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Most Important Metrics

Written by Ralph Burleson, the Chairman of the Board at GeoCapital

19/08/2013 15:48 (247 Day 00:40 minutes ago)


The FINANCIAL -- Other possible titles: “Three Numbers That Mean The World,” “Three Numbers That Can Kill Your Business (Or Make It Thrive),” “Of Money And Metrics: Three Numbers Every Business Owner Should Know”.


Last week’s column focused on how to help your company survive its first disaster. A key component of survival is having enough free cash to deal with disaster. This week, we are going to look at how to track your cash, using the three important numbers that all businesses need to continually monitor. The numbers are cash burn, net profit, and cash flow, and if you know what these numbers are and where they will be in the future, you can predict the success (or failure) of almost any business. For large companies, these three metrics, or measurements, are the most important factors affecting stock prices. Reviewing these numbers for your business every single day will focus your thinking and help you make the critical decisions that lead you to success.

Metric One – Cash Burn Actual / Cash Burn Planned. “Cash burn” describes the difference between how much money you planned to spend and how much you actually spent, and tracking it is critical when you are building your business infrastructure. Every entrepreneur should have a plan, whether starting a business, opening a second location, or investing in some other business expansion. That plan should include cost information for each of the elements of business infrastructure needed to begin operations.

Some small business owners might have their plans written on a piece of paper. Some might have it in the computer in Word or Excel. Some might have projections documented in a formal business plan, while very small entrepreneurs might just carry lists of things they need to do and buy in their heads.

No matter how sophisticated or basic your planning process, you can still track cash burn. Add up all of the money you have spent, whether you planned to spend it or not. We will call this number “actual expenses.” Next, add up the money you planned to spend on the items you have already purchased. Do not include items that you still need to buy. Do not include items that you forgot to include in your original plan. We will call this second number “planned expenses.” Finally, divide actual expenses by planned expenses to find your cash burn ratio.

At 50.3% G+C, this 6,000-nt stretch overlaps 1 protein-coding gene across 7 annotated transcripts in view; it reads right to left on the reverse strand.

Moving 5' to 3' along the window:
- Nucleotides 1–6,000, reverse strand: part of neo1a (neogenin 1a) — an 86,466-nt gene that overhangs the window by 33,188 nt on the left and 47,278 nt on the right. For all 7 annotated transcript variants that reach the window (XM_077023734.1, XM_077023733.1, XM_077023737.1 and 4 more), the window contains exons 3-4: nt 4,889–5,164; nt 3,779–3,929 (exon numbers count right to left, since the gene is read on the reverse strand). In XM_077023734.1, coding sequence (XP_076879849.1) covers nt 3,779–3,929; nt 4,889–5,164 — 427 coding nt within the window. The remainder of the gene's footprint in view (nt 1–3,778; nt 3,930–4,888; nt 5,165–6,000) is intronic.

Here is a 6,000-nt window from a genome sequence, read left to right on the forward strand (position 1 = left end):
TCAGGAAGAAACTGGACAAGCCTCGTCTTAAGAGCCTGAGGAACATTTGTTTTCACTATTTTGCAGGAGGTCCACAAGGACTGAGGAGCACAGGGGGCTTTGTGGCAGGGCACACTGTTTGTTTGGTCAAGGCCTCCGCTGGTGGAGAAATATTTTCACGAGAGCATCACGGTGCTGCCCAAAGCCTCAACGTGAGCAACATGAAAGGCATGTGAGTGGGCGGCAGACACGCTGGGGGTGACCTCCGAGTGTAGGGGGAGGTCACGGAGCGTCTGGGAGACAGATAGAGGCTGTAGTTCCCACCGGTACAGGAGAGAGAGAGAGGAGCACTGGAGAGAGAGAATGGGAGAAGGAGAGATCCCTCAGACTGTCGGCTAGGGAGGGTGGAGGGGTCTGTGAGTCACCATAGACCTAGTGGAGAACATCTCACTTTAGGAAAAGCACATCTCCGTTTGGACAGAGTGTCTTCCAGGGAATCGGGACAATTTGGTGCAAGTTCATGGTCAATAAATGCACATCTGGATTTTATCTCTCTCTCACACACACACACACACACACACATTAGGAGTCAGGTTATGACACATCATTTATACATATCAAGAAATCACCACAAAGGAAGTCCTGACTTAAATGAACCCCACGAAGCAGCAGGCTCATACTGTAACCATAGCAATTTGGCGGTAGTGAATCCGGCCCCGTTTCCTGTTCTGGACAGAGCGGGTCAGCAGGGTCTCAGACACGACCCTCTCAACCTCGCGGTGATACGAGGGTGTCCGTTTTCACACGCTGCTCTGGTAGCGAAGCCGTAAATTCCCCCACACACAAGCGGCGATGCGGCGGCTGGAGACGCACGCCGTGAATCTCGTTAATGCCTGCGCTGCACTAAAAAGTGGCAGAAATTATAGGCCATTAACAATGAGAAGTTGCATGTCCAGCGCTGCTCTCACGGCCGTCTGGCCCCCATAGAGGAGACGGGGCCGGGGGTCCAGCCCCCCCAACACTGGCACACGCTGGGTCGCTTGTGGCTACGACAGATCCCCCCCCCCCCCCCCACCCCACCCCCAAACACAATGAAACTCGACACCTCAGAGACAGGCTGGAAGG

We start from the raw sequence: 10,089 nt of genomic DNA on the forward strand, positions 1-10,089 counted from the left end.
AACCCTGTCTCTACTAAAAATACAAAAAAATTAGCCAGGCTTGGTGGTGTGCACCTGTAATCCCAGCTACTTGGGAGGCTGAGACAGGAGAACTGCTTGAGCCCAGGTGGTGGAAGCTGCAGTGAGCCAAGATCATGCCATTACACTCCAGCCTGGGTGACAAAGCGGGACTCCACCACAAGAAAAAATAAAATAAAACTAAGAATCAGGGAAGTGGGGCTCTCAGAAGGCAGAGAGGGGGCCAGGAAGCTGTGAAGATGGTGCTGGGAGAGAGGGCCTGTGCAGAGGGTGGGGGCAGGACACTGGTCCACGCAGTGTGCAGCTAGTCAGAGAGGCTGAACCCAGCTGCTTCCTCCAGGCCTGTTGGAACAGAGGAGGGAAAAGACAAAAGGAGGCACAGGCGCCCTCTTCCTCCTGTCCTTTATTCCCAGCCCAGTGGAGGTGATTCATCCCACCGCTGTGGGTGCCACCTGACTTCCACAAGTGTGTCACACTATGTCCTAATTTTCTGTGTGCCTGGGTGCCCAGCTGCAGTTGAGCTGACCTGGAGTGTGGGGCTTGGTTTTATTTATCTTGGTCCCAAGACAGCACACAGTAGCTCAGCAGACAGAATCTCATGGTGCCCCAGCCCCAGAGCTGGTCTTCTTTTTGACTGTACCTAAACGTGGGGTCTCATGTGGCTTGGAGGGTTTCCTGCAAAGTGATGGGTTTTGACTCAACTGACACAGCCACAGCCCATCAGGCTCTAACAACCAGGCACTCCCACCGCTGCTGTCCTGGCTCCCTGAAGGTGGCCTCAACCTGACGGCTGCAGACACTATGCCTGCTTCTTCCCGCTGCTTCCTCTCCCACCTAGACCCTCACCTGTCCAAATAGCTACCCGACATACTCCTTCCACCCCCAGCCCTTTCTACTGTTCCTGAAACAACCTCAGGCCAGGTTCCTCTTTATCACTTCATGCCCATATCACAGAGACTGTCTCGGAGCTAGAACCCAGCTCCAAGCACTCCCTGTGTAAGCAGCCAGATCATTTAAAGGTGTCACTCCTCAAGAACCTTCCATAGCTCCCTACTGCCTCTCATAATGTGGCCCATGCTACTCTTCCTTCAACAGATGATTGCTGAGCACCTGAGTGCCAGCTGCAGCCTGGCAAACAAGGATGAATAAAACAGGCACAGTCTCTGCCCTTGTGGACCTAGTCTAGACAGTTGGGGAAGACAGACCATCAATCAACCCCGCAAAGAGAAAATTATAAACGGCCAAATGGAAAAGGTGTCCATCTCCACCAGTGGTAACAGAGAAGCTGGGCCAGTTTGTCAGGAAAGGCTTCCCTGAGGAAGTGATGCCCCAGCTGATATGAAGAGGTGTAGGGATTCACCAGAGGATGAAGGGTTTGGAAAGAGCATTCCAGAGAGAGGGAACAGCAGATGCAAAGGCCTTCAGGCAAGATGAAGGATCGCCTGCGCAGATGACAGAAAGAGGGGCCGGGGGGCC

If the result is over 1.0, you are spending money faster than you expected. Without extra cash reserves, you will run out of money. You should consider finding additional funding or altering your plan to reduce your initial cash outlay.

If your result is less than 1.0, you are spending money more slowly than expected. This is a good place to be, because it means you should have extra cash left over for future needs.

Let’s explore a simple example: Irakli, a 14 year old boy, decides he wants to start an on-street car wash business. He needs to find a bucket, a bottle of soap, a tire scrubber, and 10 towels. He comes up with a budget of 40 lari to start up his business. His uncle loans him the money and Irakli goes to the market.

At the market, Irakli’s friend tells him that he needs THREE buckets instead of the ONE in his original plan: one to carry things, a second for clean water, and a third for soapy, dirty water. Irakli thinks about the suggestion and decides his friend is right. He buys three buckets and the bottle of soap as his first purchases. Having just read this column, he decides to check his cash burn ratio. He had planned to spend 10 lari for a bucket and 5 lari for soap, for a total of 15 lari. Instead, he spent 35 lari, giving him a cash burn ratio of 2,3 (35/15). He knows that he is spending money much too quickly and must change his plan or get more cash. He decides to secretly use his mother’s towels instead of buying them at the market, and he asks his friend for an extra 5 lari to help buy the tire scrubber. He comes up with the physical things he needs to open his business.

Irakli’s example was very simple, and he really didn’t need cash burn ratio to tell him he didn’t have enough cash. However, when a plan becomes even a bit more complicated, it is very easy to miss important items and overspend. From NASA going to Mars to Trump building a new casino, almost everyone misses estimates. It is important to track your cash burn because this metric will warn you in advance of a coming cash shortage.

Metric Two – Net Profit. Net profit is the difference between the price a business sells something for and what it costs them to provide it. There is no better predictor of business success than a business’s profit trend. Even the smallest company MUST track their profit per sale and their total profit for each month. Go to Google and look up examples of income statements or profit and loss statements for small businesses. As you will see from the examples: Profit = Sale Price - (Sale Cost + Other Expenses). You need to track this information every month. Let’s turn again to Irakli for an example of how to calculate profit.

Irakli charges 7 lari per car. This is his sale price. He has direct costs for soap, and for towel washing and wear reserves. These direct costs total 1 lari per car. He also pays a local lady 10 lari a month to use her water and spends 2 lari per day on transportation to get from home to work and back. He washes on average five cars per day and works 20 days a month.